For bark grafting, only prepare a scion that is 1/8-inch in diameter or smaller. This is because the scions need to be able to easily slip behind the bark of the stock. Once you have clipped off the scion, take off the first several leaves to give yourself three to four inches of working stem.
Now, shave down the scion until it is very thin. This means cutting away material on opposite sides, similar to the scion cut suggested for the cleft graft. This will create a long skinny V shape for the first inch or so of your scion.
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Slip the scions into the many cuts on the stock stem. Once these are in the stem, securely tape or wax them in place using grafting tape or grafting wax. Now, watch your freshly grafted bougainvillea for the bark of the scion and stock to grow together. Once they grow together, you can remove the tape and take off any stock stems that you do not want to continue growing.
Approach grafting requires setting two relatively equally sized bougainvillea next to each other and preparing their stems the same way. Uniquely, this approach to grafting does not require cutting either the stock or the scion until the graft has been successful.
Preparing Scion and Stock
Cut both the scion and stock in a way that leaves about a 1-inch length of flat stem. This involves first choosing scion and stock of the same diameter. Generally, approach grafting uses bougainvillea that is 1/2-inch or smaller.
Cut about halfway into the stem and then flatten out approximately 1-inch of the stem middle. This will create a flat section with a slope back to bark on each end. Ideally, this will leave a scion and stock that can be joined together in such a way that the whole 1-inch space is firmly touching.
Join the scion and the stock together so that there is as much contact as possible. Now thoroughly use grafting tape or grafting wax to bandage up the connection. If you do not have wax, it is suggested that you use aluminum foil to make sure that no sunlight hits the graft area.
Prune Away Unwanted Portions
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Once you see bark growth from both the scion and the stock and the two branches appear well connected, you can be relatively confident that the graft has successfully taken hold. Using a pair of sharp pruners, cut the roots away from the scion and the stem away from the stock. Now you have a grafted scion onto the rootstock. If the graft does not take, continue growing each bougainvillea separately.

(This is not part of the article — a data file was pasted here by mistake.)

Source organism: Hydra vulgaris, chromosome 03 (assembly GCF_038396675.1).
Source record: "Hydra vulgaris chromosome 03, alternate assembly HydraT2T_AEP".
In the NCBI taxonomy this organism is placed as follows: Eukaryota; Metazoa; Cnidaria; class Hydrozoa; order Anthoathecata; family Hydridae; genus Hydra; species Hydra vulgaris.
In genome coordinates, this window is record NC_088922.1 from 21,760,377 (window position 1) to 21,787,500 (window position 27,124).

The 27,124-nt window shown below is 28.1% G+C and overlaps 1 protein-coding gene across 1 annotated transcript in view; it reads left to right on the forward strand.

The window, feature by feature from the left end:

Which hardiness zones do bougainvillea prefer?
Generally, bougainvillea prefers USA hardiness zone 10. However, if properly cared for, they can also survive in zone 9. For more information on the types of environment and care of bougainvillea, read these two articles, "15 Vines That Grow In Shade" and "37 Outdoor Plants That Need Little Water."
What is a bract?
A bract is a colored leaf that functions to attract pollinators to flowers. For example, the brightly colored petals of bougainvillea are bracts. You can see tiny little flowers in the middle of the bougainvillea bracts groups if you look closely.
How do you graft multicolored bougainvillea?
Graft multicolored bougainvillea by using the above techniques and scions of many colors. All you need is to connect scions that are different colors than the stock and let some of the stock plant continue to grow while the scion thrives.
How do you crossbreed bougainvillea?
It is possible to crossbreed bougainvillea by cross-pollinating multiple species to get a new seed. Use a paintbrush to collect pollen from one species and place it on the flower of the other species. Once the seeds develop, plant them to see if you have created a healthy, attractive variety of bougainvillea.
Can you change the color of bougainvillea?
Bougainvillea does sometimes change color without crossbreeding or grafting. This usually happens because of different environments and nutrient availability. You can purposefully accomplish this by shifting the location or fertilizer that you give your bougainvillea.
What determines the color of bougainvillea?
The color of bougainvillea is determined by genetics, environment, and available nutrients. There are many ways to change the color, including grafting, moving your plant, and changing the fertilizer. Of these three, grafting is the method with the most guaranteed color results.
In this post, we have provided three ways to graft bougainvillea. This includes how to prepare the scion and stock for each grafting method. Finally, we concluded by answering several questions related to the topic of this post. Good luck!
This is not a comment but a question I’m hoping you can help with.
I’m wanting to know if you can plant two different color bougainvilleas together to make a multicolored tree instead of grafting them?